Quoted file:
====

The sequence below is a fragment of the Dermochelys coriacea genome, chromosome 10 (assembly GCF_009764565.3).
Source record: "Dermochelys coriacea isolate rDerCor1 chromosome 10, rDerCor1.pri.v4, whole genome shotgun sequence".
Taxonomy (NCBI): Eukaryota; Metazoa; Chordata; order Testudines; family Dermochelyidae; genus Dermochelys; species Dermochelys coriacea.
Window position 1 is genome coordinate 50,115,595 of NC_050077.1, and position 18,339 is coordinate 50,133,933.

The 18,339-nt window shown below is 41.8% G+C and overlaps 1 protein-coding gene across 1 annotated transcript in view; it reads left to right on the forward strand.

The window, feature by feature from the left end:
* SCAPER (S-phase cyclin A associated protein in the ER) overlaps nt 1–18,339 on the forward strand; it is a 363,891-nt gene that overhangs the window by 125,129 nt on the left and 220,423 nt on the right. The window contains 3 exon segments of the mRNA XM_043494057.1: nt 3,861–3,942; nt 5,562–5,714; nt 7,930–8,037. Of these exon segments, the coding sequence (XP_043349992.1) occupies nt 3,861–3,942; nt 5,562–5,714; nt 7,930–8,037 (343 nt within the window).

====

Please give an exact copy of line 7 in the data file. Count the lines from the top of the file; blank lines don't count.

* SCAPER (S-phase cyclin A associated protein in the ER) overlaps nt 1–18,339 on the forward strand; it is a 363,891-nt gene that overhangs the window by 125,129 nt on the left and 220,423 nt on the right. The window contains 3 exon segments of the mRNA XM_043494057.1: nt 3,861–3,942; nt 5,562–5,714; nt 7,930–8,037. Of these exon segments, the coding sequence (XP_043349992.1) occupies nt 3,861–3,942; nt 5,562–5,714; nt 7,930–8,037 (343 nt within the window).